Many polling places offer a sticker for voters when they vote in person or turn in their absentee ballot. Photo credit: Tim Speier
Growing up as a child, it was instilled in me that it was my responsibility to help take care of the house: clean my room, pick up my toys, clean up after meals, etc. As I grew older, it was instilled in me that it was also my responsibility to help take care of the country. One of the ways we take care of our country is to vote, and to be an informed voter.
The first election I was eligible to vote for was the primaries in the 2018 election. I registered to vote a few days after I turned 18, then started researching the candidates in each party. Then, I voted for our senators and representatives that November. Now, two years later, I am about to have the privilege to vote in my very first presidential election.
When I say privilege, I don’t take that word lightly. There are millions of people in the world who don’t have the right to vote, there are millions of people even in the United States who don’t have the right to vote. As a white woman, I would have had my first opportunity to vote 100 years ago, 132 years after the United States had its first general election. However, even that didn’t allow all women to vote. To this day, large sections of our population don’t have the right to vote for various reasons. Privilege is a word that should not be taken lightly.
The difference between a privilege and a right is that a privilege is granted to certain people, whereas a right is guaranteed for all. Many people say that voting is our right in the United States, and there have been many laws and amendments passed guaranteeing that right for more people. However, because not everyone has the right to vote, I call it a privilege. Some examples of people who cannot vote for the president in the United States include: residents who are not citizens, people who have had a felony conviction (in most states), people with certain levels of mental incapability, as well as citizens who live in a territory. These are the people who are governed by the president and the government, but have no say in their representation.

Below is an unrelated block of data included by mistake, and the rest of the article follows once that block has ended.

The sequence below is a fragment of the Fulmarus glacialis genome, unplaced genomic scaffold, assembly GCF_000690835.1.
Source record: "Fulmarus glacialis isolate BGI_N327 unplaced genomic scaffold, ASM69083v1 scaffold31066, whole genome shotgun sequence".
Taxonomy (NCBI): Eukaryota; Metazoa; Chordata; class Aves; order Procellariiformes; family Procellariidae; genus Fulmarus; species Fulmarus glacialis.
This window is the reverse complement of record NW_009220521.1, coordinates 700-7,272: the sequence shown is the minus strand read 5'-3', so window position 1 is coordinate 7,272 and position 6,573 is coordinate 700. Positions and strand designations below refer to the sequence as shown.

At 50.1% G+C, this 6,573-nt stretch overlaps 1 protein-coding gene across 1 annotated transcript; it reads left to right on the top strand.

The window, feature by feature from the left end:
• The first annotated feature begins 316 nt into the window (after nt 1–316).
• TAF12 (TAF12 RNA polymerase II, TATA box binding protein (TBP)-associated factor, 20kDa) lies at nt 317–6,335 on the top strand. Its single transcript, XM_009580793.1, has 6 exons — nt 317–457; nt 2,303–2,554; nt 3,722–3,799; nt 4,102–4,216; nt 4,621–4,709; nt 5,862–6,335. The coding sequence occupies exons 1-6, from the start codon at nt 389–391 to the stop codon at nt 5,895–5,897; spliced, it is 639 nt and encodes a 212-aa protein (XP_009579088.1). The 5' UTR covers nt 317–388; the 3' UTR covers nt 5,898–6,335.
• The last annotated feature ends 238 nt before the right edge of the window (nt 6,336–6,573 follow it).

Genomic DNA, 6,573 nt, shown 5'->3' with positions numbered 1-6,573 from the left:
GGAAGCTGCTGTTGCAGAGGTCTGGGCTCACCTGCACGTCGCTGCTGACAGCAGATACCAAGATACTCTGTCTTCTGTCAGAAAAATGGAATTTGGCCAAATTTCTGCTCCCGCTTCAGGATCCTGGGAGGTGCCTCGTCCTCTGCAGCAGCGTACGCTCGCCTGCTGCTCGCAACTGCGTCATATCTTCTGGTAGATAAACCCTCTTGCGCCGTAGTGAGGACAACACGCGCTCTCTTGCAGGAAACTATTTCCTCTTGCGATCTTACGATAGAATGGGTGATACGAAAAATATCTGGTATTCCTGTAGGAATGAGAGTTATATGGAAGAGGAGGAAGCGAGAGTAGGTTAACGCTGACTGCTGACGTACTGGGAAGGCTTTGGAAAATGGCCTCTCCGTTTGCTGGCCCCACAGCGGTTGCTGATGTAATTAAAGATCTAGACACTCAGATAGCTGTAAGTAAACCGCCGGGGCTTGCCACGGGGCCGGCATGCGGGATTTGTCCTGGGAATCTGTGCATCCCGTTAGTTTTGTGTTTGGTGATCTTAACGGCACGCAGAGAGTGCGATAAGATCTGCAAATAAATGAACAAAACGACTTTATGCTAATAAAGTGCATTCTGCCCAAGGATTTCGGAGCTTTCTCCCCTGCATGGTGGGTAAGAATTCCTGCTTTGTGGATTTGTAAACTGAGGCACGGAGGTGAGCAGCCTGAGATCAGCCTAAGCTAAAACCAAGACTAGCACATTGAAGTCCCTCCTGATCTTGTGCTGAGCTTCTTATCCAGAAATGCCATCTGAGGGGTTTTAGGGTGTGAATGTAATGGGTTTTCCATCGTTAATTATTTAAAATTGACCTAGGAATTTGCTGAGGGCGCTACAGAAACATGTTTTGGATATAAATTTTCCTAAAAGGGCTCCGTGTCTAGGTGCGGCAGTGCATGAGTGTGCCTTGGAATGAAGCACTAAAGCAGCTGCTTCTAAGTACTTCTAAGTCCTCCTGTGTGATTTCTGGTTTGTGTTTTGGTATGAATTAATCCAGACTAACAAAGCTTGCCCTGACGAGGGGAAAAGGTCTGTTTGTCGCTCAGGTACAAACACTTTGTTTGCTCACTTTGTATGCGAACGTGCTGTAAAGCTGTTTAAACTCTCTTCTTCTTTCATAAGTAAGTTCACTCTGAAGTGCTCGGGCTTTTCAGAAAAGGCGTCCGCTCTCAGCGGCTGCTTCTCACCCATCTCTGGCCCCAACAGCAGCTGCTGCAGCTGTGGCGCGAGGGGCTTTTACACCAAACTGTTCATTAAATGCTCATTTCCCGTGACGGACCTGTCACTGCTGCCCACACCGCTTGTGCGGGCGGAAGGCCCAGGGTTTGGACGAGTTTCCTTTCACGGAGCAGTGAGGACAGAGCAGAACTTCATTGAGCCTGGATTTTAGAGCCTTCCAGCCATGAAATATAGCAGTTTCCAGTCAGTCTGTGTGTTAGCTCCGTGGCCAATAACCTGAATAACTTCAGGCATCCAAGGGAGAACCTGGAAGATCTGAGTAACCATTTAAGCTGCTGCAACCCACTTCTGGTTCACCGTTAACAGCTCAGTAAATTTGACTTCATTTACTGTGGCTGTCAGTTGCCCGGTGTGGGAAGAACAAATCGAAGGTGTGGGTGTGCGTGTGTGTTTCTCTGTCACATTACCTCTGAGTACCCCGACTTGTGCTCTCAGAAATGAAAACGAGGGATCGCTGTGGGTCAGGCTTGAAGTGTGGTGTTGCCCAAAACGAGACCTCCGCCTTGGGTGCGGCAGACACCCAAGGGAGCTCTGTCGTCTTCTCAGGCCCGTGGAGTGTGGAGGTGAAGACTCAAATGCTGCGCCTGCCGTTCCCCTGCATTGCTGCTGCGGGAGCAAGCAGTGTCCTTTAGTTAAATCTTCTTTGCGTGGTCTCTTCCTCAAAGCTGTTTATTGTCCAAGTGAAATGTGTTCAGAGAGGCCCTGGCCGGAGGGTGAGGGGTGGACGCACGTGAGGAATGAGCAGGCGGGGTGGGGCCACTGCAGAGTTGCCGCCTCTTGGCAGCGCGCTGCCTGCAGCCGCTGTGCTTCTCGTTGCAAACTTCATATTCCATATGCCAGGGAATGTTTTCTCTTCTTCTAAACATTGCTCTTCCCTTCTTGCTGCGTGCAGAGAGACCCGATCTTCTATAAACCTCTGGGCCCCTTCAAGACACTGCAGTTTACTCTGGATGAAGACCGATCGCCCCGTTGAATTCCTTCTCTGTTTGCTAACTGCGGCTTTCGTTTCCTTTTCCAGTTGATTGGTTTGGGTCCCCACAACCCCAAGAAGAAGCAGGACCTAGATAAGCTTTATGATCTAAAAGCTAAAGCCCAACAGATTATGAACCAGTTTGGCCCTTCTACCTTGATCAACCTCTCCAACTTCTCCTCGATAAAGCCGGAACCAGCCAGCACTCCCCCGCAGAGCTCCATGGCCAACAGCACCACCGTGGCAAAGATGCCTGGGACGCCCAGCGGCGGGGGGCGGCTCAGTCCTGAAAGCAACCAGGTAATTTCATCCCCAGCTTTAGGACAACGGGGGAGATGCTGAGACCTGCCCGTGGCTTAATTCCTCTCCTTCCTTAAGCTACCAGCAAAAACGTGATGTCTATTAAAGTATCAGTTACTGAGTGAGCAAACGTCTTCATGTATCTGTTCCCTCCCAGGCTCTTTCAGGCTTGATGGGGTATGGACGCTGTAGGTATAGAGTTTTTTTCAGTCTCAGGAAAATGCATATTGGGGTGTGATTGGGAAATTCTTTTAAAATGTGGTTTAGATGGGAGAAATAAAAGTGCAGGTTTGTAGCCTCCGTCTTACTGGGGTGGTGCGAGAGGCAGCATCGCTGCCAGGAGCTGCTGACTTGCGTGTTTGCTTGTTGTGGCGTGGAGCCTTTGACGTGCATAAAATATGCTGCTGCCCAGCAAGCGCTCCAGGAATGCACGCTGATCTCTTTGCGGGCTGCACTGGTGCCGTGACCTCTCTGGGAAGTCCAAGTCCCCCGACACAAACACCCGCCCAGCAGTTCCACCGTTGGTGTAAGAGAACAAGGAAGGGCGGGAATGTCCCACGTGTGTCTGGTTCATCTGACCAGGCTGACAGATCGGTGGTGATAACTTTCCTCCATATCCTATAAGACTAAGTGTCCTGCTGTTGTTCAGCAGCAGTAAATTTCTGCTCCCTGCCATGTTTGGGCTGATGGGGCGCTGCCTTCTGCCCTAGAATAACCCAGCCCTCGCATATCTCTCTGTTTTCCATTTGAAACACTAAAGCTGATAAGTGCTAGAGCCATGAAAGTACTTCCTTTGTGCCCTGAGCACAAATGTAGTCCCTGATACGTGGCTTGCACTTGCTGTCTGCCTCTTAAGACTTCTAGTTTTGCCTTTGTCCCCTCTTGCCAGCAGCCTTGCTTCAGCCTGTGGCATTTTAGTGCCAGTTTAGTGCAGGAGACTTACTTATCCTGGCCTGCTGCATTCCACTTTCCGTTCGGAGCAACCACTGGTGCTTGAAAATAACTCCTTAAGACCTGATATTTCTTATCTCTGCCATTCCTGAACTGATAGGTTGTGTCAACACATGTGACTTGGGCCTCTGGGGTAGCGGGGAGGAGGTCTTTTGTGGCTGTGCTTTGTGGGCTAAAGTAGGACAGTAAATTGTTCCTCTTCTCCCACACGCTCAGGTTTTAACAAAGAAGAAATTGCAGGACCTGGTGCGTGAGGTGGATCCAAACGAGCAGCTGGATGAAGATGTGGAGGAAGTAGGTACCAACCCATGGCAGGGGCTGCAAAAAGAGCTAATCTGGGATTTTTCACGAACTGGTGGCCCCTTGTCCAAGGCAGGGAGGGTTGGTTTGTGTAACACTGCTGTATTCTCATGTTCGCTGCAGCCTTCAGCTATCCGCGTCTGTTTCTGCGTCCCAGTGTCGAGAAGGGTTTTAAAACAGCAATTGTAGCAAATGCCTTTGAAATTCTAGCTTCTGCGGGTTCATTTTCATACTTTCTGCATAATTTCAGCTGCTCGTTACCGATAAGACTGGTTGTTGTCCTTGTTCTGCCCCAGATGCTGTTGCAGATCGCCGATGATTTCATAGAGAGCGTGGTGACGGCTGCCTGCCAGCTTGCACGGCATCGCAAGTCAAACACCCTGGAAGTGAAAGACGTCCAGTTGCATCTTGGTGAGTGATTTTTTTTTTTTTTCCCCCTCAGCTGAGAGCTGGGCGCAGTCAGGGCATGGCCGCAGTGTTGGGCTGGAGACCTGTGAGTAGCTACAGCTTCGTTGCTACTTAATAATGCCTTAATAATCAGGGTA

The two party-system makes it easier for people to take the light road, pick a party, and stop the research there. However, as citizens who are eligible to vote, we also have the responsibility to be informed on the issues the candidates are running on. Before voting, people should carefully examine their values, do some soul searching, and then research not only what the candidates say they stand for, but what they have actually done (the policies they write, how they vote on policies, how they respond to current events, etc.).
There is more to being an informed voter than simply Googling information. As a society, we need to be critical thinkers and analyze information before we absorb it as the truth. Not everything that is shared online is true and it is important to use trustworthy sites. For example, sites ending in .org and .gov traditionally have been perceived as more trustworthy than sites ending in .com. You can also do your research on news sites and check out the authors and look into their history and credentials. If a site won’t publish the author of who wrote the post, they are likely trying to hide something. There are many free news sites, such as npr.org. When looking at the values of the candidates, check out their official platform websites, rather than Facebook or blog posts about the candidates. To find out how candidates have voted in the past, you can check the official tally of the votes on recent bills. Fore example, the U.S. Senate posts the tallies, but all levels of government have to show the votes as it is public information. Be informed, but be well informed.
With the nature of the world during this election, it is necessary to make a voting plan. I personally plan to vote in person, the morning of Nov. 3. I have confirmed the location of the nearest polling place and confirmed that I am registered to vote.
Voting is a privilege that not everyone has. Many of us at SCSU will be voting in our first presidential election this year. We have a civic duty to be an informed voter.
Anna is a junior at St. Cloud State University and is double majoring in Math Education and Spanish Education, with a minor in Special Education. She is the Managing Editor for the University Chronicle this year. When she is not at campus attending class, working as a learning assistant or math tutor, or writing for the University Chronicle, she enjoys volunteering, reading, being overly competitive at board games, and telling horribly funny puns.